3 Reasons Eric Holder Should Have Been Fired Well Before the AP Scandal
Eric Holder is in hot water yet again, this time for the completely illegal and totally unacceptable act of spying on the Associated Press. The basics of the story are that the AP reported that the CIA had foiled a terror plot and published a story about it the day before the Obama administration was set to announce it themselves. The Justice Department then put taps on 20 Associated Press phones used by over 100 reporters in a desperate attempt to find out who leaked the info on the CIA operation.
Holder and Obama are in major damage-control mode over this one now that they've pissed off basically every news organization in the country. Besides trying to scapegoat an underling, Holder lamely claimed that the taps were necessary for public security. "It put the American people at risk and that is not hyperbole," Holder said in a statement of extreme hyperbole. It's hard to imagine that anyone could believe that releasing information that Obama was about to release anyway, information about a plot that was already foiled, would "put the American people at risk." So now we have Holder not only lying to the public, but lying poorly.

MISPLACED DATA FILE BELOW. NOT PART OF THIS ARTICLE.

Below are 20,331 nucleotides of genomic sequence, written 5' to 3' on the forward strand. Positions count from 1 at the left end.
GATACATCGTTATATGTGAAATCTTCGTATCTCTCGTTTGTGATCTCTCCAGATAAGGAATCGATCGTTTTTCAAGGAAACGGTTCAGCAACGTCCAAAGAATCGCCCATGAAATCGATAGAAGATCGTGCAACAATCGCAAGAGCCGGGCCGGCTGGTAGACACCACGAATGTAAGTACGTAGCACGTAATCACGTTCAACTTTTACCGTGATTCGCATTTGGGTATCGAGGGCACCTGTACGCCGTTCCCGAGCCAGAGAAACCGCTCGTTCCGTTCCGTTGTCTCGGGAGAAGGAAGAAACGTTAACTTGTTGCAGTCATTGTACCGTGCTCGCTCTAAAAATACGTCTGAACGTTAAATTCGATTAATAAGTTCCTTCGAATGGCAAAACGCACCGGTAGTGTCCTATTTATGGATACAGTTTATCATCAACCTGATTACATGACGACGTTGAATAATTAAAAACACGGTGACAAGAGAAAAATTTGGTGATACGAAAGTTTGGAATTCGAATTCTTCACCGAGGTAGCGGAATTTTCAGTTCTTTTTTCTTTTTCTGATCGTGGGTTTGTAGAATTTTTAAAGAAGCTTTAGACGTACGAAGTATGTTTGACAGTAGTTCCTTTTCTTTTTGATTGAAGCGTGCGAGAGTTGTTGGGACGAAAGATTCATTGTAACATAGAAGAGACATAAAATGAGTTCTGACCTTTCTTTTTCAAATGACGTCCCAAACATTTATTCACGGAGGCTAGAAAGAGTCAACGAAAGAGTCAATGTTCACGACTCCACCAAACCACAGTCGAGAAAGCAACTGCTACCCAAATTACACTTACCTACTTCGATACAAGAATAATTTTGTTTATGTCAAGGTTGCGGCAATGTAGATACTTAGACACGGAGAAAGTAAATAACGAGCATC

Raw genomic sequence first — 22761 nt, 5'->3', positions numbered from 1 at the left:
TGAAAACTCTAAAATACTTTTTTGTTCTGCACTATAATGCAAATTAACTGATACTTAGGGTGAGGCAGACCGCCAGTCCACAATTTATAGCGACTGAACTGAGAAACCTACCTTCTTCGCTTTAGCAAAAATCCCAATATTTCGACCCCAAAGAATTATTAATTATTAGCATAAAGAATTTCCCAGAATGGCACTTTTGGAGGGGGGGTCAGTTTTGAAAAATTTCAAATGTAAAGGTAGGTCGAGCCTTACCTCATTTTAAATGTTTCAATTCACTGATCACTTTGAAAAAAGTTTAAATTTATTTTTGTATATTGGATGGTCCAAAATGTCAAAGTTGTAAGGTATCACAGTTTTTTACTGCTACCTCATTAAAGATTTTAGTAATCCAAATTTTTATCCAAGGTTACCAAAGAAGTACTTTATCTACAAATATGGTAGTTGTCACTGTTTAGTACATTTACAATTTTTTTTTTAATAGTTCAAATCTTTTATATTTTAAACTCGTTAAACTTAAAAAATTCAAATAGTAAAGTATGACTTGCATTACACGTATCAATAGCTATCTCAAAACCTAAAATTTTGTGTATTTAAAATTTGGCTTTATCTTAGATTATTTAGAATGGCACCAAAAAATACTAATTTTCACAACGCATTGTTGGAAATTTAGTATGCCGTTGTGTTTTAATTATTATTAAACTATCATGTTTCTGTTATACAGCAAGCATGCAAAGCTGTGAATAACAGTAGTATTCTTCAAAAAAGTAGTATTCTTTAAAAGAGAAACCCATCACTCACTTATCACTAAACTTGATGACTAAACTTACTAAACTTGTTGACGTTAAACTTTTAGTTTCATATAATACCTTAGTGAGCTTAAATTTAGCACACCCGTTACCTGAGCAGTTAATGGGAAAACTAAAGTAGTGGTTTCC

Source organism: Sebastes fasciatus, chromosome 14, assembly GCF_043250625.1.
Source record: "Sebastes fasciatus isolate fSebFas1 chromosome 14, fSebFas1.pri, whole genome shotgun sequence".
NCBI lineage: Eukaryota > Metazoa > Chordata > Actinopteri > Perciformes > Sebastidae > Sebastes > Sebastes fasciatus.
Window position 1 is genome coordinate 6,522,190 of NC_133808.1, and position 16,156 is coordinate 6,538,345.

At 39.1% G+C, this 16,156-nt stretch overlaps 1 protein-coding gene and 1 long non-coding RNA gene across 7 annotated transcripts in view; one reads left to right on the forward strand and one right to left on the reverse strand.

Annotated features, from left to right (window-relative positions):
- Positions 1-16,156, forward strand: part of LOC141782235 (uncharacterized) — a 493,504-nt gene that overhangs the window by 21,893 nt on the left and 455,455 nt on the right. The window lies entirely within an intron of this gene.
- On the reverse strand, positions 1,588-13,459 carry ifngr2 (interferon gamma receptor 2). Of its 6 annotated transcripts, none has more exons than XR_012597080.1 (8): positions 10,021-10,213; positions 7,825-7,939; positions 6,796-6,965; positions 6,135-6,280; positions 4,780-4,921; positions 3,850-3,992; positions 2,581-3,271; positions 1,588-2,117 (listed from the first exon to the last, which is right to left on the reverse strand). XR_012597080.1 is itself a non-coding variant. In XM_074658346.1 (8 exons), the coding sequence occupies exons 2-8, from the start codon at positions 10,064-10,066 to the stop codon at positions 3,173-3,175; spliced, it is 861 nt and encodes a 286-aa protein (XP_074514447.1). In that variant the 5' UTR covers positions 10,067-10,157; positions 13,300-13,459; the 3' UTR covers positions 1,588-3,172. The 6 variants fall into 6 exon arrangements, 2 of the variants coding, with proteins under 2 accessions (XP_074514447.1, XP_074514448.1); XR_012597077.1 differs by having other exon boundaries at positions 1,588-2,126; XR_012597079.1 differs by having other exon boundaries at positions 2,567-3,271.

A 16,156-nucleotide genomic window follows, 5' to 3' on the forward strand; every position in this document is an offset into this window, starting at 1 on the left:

In a just society, Holder would be immediately fired for this, if not indicted for eavesdropping and the obvious breach of the Constitution entailed in warantlessly spying on the press. But we already know the phrase "U.S. Department of Justice" is an oxymoron, not least of all because they continue to employ Holder. Here's his three most egregious (and possibly criminal) pre-AP-probe actions.
1. Selling Guns to Drug Cartels
Operation Fast & Furious was a scheme set in motion by the Bureau of Alcohol, Tobacco, and Firearms with the supposed purpose of tracking illegal gun purchases in Mexico. The ATF instructed gun stores in the Southwest to let over 2,000 weapons "walk," meaning they were sold to people who legally shouldn't have been allowed to buy them. andThose weapons were then transported across the border, where the ATF was supposed to track them. The only problem was that the ATF didn't actually have a plan for tracking them, and the guns promptly disappeared upon crossing the border. Worse, the suspects in the case, the narco-leaders that the ATF was supposedly trying to find, were already known to various U.S. law-enforcement agencies. So the end result of the program was that 2,000 guns ended up in the hands of murderous drug cartels. Oh, and two of the weapons were found at the murder scene of a U.S. Border Patrol agent.